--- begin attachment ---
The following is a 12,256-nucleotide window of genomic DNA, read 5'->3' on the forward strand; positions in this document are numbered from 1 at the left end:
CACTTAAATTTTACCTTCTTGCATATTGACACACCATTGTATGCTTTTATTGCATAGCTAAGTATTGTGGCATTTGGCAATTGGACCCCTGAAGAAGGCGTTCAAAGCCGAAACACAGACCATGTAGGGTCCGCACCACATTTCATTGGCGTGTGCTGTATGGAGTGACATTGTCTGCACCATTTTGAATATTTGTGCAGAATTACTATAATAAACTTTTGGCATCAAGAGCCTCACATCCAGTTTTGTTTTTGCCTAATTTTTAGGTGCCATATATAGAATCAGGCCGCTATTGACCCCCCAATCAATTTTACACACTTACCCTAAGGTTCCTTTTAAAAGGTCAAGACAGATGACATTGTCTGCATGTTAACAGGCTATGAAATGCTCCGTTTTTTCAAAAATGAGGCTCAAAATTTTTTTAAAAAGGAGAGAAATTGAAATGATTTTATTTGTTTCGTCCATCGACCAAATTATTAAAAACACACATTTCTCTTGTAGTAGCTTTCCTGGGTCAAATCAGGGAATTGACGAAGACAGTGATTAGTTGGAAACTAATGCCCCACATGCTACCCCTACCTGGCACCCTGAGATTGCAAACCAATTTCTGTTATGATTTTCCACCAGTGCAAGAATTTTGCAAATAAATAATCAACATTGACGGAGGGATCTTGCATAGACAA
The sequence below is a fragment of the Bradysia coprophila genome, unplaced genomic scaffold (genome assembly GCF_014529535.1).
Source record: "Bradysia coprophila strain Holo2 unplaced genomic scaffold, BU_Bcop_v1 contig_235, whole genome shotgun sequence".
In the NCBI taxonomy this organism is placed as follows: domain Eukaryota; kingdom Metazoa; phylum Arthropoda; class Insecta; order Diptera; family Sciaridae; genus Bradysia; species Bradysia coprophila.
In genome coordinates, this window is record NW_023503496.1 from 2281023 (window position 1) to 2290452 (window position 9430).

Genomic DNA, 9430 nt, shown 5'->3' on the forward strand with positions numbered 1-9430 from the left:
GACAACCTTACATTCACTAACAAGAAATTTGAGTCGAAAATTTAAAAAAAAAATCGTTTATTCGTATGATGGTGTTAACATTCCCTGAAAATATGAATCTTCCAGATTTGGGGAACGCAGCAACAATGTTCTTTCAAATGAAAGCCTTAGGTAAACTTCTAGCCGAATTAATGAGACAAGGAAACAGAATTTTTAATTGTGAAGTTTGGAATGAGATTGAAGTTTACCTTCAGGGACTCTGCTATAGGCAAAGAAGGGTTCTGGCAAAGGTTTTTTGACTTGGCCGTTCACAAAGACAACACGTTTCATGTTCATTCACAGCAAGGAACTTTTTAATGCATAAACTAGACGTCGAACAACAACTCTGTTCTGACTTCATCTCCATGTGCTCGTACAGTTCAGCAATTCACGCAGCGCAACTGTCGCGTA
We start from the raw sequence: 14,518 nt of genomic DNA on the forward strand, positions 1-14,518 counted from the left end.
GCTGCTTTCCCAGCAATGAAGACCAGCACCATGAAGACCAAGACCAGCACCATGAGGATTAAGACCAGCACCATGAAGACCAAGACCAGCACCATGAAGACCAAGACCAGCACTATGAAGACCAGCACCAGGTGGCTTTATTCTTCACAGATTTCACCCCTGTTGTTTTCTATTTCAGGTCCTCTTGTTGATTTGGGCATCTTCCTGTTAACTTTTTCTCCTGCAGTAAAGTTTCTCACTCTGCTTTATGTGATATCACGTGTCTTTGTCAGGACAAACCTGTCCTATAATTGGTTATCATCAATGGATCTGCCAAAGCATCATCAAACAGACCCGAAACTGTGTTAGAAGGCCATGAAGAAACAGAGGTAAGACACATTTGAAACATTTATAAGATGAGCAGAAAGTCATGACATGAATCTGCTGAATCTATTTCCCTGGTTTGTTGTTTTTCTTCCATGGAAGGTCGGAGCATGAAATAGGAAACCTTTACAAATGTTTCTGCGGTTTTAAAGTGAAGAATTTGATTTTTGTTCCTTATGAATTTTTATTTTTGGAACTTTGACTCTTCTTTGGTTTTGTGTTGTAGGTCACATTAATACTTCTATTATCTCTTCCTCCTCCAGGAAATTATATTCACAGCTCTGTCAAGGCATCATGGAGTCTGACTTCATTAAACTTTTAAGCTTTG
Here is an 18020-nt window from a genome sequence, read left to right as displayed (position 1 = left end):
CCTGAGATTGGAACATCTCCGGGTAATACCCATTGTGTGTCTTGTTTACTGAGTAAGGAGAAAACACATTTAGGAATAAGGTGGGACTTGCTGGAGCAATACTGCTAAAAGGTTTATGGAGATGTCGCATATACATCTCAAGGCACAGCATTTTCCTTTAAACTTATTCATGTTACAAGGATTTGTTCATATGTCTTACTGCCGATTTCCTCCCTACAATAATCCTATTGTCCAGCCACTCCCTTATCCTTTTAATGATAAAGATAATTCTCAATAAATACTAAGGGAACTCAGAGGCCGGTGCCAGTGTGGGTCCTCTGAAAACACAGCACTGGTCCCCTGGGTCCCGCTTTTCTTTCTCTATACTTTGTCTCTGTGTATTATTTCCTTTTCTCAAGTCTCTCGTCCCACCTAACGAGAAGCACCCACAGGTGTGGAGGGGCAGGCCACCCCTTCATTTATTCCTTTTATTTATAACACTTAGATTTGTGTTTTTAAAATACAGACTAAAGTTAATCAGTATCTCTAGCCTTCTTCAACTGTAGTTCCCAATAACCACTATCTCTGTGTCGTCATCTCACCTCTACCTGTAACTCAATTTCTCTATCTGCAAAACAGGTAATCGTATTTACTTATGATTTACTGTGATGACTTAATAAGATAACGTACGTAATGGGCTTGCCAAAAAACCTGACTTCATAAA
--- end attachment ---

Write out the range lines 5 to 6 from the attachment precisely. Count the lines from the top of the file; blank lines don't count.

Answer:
In the NCBI taxonomy this organism is placed as follows: domain Eukaryota; kingdom Metazoa; phylum Arthropoda; class Insecta; order Diptera; family Sciaridae; genus Bradysia; species Bradysia coprophila.
In genome coordinates, this window is record NW_023503496.1 from 2281023 (window position 1) to 2290452 (window position 9430).